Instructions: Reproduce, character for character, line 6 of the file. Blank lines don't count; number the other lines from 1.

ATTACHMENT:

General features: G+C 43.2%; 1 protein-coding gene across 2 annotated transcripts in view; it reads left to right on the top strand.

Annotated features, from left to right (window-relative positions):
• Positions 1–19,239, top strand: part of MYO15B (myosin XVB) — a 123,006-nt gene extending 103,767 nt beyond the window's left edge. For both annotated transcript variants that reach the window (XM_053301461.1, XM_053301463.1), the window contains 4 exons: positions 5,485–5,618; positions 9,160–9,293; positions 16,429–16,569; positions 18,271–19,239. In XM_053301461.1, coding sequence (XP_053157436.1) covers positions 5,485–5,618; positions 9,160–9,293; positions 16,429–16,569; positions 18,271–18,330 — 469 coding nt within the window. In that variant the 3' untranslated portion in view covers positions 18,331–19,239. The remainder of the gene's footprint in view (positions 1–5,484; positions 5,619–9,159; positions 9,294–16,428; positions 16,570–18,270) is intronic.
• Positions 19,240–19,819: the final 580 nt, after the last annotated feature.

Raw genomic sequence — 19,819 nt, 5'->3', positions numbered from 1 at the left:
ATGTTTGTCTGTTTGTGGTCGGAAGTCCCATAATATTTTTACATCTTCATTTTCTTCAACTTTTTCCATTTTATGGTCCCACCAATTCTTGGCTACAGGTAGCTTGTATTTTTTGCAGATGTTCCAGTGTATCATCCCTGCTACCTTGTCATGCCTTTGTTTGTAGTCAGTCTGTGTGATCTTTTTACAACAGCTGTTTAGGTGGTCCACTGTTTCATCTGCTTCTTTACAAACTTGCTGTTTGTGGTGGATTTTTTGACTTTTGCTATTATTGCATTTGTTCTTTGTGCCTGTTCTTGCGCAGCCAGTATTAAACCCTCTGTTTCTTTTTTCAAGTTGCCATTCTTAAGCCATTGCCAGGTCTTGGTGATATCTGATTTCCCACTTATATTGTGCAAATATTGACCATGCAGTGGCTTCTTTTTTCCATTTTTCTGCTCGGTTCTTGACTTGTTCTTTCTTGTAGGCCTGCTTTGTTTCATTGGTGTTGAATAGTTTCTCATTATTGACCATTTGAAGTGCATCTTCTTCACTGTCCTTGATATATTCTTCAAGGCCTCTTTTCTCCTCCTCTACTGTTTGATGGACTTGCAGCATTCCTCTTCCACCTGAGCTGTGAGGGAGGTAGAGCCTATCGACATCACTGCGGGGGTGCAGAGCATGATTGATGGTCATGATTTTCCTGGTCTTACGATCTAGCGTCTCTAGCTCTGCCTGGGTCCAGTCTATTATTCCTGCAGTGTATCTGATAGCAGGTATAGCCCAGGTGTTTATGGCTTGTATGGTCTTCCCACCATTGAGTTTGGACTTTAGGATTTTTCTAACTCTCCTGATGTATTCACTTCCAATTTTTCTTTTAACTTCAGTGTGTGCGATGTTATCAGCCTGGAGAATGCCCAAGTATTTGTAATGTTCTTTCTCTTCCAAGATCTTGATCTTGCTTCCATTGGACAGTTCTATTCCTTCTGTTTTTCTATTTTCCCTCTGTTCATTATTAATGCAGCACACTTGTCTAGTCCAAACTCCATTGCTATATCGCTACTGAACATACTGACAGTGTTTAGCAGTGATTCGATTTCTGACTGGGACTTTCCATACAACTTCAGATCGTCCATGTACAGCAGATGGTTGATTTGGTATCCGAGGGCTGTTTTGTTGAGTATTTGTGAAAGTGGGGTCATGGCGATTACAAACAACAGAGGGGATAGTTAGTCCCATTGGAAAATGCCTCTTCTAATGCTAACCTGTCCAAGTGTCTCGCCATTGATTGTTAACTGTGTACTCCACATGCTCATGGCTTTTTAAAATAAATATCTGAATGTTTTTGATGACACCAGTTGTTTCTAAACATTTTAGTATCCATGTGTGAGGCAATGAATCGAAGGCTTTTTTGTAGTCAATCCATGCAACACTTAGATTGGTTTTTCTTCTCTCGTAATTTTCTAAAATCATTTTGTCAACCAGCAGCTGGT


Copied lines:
ATGTTTGTCTGTTTGTGGTCGGAAGTCCCATAATATTTTTACATCTTCATTTTCTTCAACTTTTTCCATTTTATGGTCCCACCAATTCTTGGCTACAGGTAGCTTGTATTTTTTGCAGATGTTCCAGTGTATCATCCCTGCTACCTTGTCATGCCTTTGTTTGTAGTCAGTCTGTGTGATCTTTTTACAACAGCTGTTTAGGTGGTCCACTGTTTCATCTGCTTCTTTACAAACTTGCTGTTTGTGGTGGATTTTTTGACTTTTGCTATTATTGCATTTGTTCTTTGTGCCTGTTCTTGCGCAGCCAGTATTAAACCCTCTGTTTCTTTTTTCAAGTTGCCATTCTTAAGCCATTGCCAGGTCTTGGTGATATCTGATTTCCCACTTATATTGTGCAAATATTGACCATGCAGTGGCTTCTTTTTTCCATTTTTCTGCTCGGTTCTTGACTTGTTCTTTCTTGTAGGCCTGCTTTGTTTCATTGGTGTTGAATAGTTTCTCATTATTGACCATTTGAAGTGCATCTTCTTCACTGTCCTTGATATATTCTTCAAGGCCTCTTTTCTCCTCCTCTACTGTTTGATGGACTTGCAGCATTCCTCTTCCACCTGAGCTGTGAGGGAGGTAGAGCCTATCGACATCACTGCGGGGGTGCAGAGCATGATTGATGGTCATGATTTTCCTGGTCTTACGATCTAGCGTCTCTAGCTCTGCCTGGGTCCAGTCTATTATTCCTGCAGTGTATCTGATAGCAGGTATAGCCCAGGTGTTTATGGCTTGTATGGTCTTCCCACCATTGAGTTTGGACTTTAGGATTTTTCTAACTCTCCTGATGTATTCACTTCCAATTTTTCTTTTAACTTCAGTGTGTGCGATGTTATCAGCCTGGAGAATGCCCAAGTATTTGTAATGTTCTTTCTCTTCCAAGATCTTGATCTTGCTTCCATTGGACAGTTCTATTCCTTCTGTTTTTCTATTTTCCCTCTGTTCATTATTAATGCAGCACACTTGTCTAGTCCAAACTCCATTGCTATATCGCTACTGAACATACTGACAGTGTTTAGCAGTGATTCGATTTCTGACTGGGACTTTCCATACAACTTCAGATCGTCCATGTACAGCAGATGGTTGATTTGGTATCCGAGGGCTGTTTTGTTGAGTATTTGTGAAAGTGGGGTCATGGCGATTACAAACAACAGAGGGGATAGTTAGTCCCATTGGAAAATGCCTCTTCTAATGCTAACCTGTCCAAGTGTCTCGCCATTGATTGTTAACTGTGTACTCCACATGCTCATGGCTTTTTAAAATAAATATCTGAATGTTTTTGATGACACCAGTTGTTTCTAAACATTTTAGTATCCATGTGTGAGGCAATGAATCGAAGGCTTTTTTGTAGTCAATCCATGCAACACTTAGATTGGTTTTTCTTCTCTCGTAATTTTCTAAAATCATTTTGTCAACCAGCAGCTGGT